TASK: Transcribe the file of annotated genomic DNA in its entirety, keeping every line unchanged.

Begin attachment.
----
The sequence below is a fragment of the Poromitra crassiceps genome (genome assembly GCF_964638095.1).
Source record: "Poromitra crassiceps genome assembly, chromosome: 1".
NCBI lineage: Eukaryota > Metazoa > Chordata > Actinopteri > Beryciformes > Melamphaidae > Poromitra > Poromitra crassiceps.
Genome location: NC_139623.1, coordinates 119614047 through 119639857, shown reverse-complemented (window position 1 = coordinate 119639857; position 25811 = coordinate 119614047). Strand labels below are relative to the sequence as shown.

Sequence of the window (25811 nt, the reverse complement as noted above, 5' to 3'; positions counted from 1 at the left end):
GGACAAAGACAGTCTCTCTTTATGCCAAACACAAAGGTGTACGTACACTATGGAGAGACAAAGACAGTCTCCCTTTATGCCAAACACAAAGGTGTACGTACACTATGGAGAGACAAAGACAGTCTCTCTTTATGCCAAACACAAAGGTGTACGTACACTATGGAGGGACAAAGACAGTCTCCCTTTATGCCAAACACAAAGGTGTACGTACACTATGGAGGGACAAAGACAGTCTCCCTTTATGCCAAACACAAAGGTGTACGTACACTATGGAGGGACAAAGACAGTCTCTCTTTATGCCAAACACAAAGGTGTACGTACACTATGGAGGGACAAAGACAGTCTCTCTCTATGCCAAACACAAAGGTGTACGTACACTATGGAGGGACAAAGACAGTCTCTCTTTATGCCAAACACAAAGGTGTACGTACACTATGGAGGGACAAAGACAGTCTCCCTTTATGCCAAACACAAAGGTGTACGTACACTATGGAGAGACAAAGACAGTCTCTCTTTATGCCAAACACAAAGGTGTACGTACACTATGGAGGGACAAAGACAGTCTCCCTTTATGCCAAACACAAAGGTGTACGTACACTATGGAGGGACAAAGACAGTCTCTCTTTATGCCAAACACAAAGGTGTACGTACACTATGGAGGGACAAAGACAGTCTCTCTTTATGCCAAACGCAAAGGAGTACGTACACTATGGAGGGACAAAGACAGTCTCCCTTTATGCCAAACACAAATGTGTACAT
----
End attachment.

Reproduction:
The sequence below is a fragment of the Poromitra crassiceps genome (genome assembly GCF_964638095.1).
Source record: "Poromitra crassiceps genome assembly, chromosome: 1".
NCBI lineage: Eukaryota > Metazoa > Chordata > Actinopteri > Beryciformes > Melamphaidae > Poromitra > Poromitra crassiceps.
Genome location: NC_139623.1, coordinates 119614047 through 119639857, shown reverse-complemented (window position 1 = coordinate 119639857; position 25811 = coordinate 119614047). Strand labels below are relative to the sequence as shown.

Sequence of the window (25811 nt, the reverse complement as noted above, 5' to 3'; positions counted from 1 at the left end):
GGACAAAGACAGTCTCTCTTTATGCCAAACACAAAGGTGTACGTACACTATGGAGAGACAAAGACAGTCTCCCTTTATGCCAAACACAAAGGTGTACGTACACTATGGAGAGACAAAGACAGTCTCTCTTTATGCCAAACACAAAGGTGTACGTACACTATGGAGGGACAAAGACAGTCTCCCTTTATGCCAAACACAAAGGTGTACGTACACTATGGAGGGACAAAGACAGTCTCCCTTTATGCCAAACACAAAGGTGTACGTACACTATGGAGGGACAAAGACAGTCTCTCTTTATGCCAAACACAAAGGTGTACGTACACTATGGAGGGACAAAGACAGTCTCTCTCTATGCCAAACACAAAGGTGTACGTACACTATGGAGGGACAAAGACAGTCTCTCTTTATGCCAAACACAAAGGTGTACGTACACTATGGAGGGACAAAGACAGTCTCCCTTTATGCCAAACACAAAGGTGTACGTACACTATGGAGAGACAAAGACAGTCTCTCTTTATGCCAAACACAAAGGTGTACGTACACTATGGAGGGACAAAGACAGTCTCCCTTTATGCCAAACACAAAGGTGTACGTACACTATGGAGGGACAAAGACAGTCTCTCTTTATGCCAAACACAAAGGTGTACGTACACTATGGAGGGACAAAGACAGTCTCTCTTTATGCCAAACGCAAAGGAGTACGTACACTATGGAGGGACAAAGACAGTCTCCCTTTATGCCAAACACAAATGTGTACAT